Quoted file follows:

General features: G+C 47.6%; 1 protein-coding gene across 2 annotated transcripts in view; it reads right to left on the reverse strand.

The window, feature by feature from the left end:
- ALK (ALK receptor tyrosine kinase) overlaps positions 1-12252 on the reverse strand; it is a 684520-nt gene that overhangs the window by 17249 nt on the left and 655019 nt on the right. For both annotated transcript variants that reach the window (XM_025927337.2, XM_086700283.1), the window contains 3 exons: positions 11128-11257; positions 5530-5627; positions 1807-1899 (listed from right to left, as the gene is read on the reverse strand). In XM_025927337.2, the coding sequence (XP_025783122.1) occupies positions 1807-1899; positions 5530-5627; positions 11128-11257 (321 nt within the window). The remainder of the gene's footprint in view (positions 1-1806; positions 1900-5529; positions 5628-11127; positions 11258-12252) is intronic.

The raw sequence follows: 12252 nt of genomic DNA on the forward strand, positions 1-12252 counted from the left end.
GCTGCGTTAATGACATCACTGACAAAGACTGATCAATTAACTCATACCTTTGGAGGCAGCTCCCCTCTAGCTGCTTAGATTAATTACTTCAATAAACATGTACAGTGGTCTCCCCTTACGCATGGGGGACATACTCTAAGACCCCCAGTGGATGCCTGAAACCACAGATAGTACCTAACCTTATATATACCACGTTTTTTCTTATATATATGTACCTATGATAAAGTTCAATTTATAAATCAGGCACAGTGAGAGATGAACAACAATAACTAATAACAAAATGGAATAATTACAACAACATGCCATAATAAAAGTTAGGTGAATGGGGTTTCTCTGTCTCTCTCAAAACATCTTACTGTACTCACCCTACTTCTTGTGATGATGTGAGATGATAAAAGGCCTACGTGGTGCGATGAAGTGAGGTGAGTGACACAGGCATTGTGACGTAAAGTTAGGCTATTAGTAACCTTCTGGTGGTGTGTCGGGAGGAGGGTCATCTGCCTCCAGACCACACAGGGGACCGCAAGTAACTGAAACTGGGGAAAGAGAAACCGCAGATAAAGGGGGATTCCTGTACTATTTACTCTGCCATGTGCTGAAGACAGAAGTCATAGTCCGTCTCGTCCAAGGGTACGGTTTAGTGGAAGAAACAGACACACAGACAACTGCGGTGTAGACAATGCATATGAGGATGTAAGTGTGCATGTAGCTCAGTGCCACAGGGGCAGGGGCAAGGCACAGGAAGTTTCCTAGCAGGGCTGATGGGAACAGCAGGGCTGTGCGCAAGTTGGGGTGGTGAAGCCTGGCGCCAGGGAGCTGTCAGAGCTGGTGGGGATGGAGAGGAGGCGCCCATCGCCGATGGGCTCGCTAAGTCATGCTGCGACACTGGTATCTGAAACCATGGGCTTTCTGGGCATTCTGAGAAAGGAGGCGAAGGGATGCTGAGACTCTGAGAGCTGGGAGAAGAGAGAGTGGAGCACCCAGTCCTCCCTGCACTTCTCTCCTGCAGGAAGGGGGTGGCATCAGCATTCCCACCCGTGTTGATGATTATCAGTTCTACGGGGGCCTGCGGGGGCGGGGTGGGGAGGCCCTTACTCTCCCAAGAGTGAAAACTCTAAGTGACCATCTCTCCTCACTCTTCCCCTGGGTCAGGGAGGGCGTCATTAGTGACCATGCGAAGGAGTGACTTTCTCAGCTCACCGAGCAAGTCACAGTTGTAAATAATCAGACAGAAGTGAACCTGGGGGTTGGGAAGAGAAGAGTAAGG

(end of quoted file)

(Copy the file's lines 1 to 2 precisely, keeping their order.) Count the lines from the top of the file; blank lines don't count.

General features: G+C 47.6%; 1 protein-coding gene across 2 annotated transcripts in view; it reads right to left on the reverse strand.

The window, feature by feature from the left end: